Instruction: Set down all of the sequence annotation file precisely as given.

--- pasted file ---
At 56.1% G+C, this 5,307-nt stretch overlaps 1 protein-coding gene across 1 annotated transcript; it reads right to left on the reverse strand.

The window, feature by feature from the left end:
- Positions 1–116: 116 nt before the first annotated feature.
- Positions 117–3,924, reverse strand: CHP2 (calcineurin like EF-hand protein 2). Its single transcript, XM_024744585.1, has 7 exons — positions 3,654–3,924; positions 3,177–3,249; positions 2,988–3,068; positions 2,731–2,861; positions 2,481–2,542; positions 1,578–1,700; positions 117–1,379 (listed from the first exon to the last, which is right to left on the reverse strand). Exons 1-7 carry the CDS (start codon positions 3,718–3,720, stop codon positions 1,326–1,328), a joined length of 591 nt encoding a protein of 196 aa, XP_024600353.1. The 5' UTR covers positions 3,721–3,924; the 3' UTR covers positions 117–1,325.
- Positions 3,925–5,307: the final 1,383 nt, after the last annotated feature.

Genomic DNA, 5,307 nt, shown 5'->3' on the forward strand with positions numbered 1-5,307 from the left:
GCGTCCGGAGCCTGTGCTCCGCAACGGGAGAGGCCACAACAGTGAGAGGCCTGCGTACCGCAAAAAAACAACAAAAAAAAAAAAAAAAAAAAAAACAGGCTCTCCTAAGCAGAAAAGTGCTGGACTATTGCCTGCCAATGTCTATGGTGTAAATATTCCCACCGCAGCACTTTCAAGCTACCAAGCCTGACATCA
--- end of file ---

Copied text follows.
At 56.1% G+C, this 5,307-nt stretch overlaps 1 protein-coding gene across 1 annotated transcript; it reads right to left on the reverse strand.

The window, feature by feature from the left end:
- Positions 1–116: 116 nt before the first annotated feature.
- Positions 117–3,924, reverse strand: CHP2 (calcineurin like EF-hand protein 2). Its single transcript, XM_024744585.1, has 7 exons — positions 3,654–3,924; positions 3,177–3,249; positions 2,988–3,068; positions 2,731–2,861; positions 2,481–2,542; positions 1,578–1,700; positions 117–1,379 (listed from the first exon to the last, which is right to left on the reverse strand). Exons 1-7 carry the CDS (start codon positions 3,718–3,720, stop codon positions 1,326–1,328), a joined length of 591 nt encoding a protein of 196 aa, XP_024600353.1. The 5' UTR covers positions 3,721–3,924; the 3' UTR covers positions 117–1,325.
- Positions 3,925–5,307: the final 1,383 nt, after the last annotated feature.

Genomic DNA, 5,307 nt, shown 5'->3' on the forward strand with positions numbered 1-5,307 from the left:
GCGTCCGGAGCCTGTGCTCCGCAACGGGAGAGGCCACAACAGTGAGAGGCCTGCGTACCGCAAAAAAACAACAAAAAAAAAAAAAAAAAAAAAAACAGGCTCTCCTAAGCAGAAAAGTGCTGGACTATTGCCTGCCAATGTCTATGGTGTAAATATTCCCACCGCAGCACTTTCAAGCTACCAAGCCTGACATCA